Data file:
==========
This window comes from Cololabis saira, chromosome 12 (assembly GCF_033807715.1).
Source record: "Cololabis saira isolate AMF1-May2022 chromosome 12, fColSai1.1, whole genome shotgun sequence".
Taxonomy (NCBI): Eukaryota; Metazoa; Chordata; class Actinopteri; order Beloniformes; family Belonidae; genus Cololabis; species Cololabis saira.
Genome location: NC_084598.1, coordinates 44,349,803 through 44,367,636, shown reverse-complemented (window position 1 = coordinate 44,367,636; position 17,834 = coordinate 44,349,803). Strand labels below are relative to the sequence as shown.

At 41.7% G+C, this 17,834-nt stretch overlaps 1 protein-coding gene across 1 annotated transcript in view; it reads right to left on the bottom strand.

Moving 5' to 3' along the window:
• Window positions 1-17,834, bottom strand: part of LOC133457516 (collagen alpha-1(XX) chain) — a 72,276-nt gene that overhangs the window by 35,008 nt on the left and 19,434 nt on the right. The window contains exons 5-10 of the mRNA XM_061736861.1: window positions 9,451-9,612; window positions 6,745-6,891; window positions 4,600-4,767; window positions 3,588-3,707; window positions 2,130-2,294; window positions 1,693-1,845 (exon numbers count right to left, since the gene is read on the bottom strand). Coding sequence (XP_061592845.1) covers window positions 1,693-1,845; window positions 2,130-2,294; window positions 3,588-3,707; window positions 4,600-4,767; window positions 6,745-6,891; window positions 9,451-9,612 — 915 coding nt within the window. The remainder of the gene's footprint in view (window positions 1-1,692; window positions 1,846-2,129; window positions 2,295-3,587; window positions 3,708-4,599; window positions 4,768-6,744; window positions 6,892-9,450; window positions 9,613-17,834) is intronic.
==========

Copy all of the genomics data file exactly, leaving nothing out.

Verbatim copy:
This window comes from Cololabis saira, chromosome 12 (assembly GCF_033807715.1).
Source record: "Cololabis saira isolate AMF1-May2022 chromosome 12, fColSai1.1, whole genome shotgun sequence".
Taxonomy (NCBI): Eukaryota; Metazoa; Chordata; class Actinopteri; order Beloniformes; family Belonidae; genus Cololabis; species Cololabis saira.
Genome location: NC_084598.1, coordinates 44,349,803 through 44,367,636, shown reverse-complemented (window position 1 = coordinate 44,367,636; position 17,834 = coordinate 44,349,803). Strand labels below are relative to the sequence as shown.

At 41.7% G+C, this 17,834-nt stretch overlaps 1 protein-coding gene across 1 annotated transcript in view; it reads right to left on the bottom strand.

Moving 5' to 3' along the window:
• Window positions 1-17,834, bottom strand: part of LOC133457516 (collagen alpha-1(XX) chain) — a 72,276-nt gene that overhangs the window by 35,008 nt on the left and 19,434 nt on the right. The window contains exons 5-10 of the mRNA XM_061736861.1: window positions 9,451-9,612; window positions 6,745-6,891; window positions 4,600-4,767; window positions 3,588-3,707; window positions 2,130-2,294; window positions 1,693-1,845 (exon numbers count right to left, since the gene is read on the bottom strand). Coding sequence (XP_061592845.1) covers window positions 1,693-1,845; window positions 2,130-2,294; window positions 3,588-3,707; window positions 4,600-4,767; window positions 6,745-6,891; window positions 9,451-9,612 — 915 coding nt within the window. The remainder of the gene's footprint in view (window positions 1-1,692; window positions 1,846-2,129; window positions 2,295-3,587; window positions 3,708-4,599; window positions 4,768-6,744; window positions 6,892-9,450; window positions 9,613-17,834) is intronic.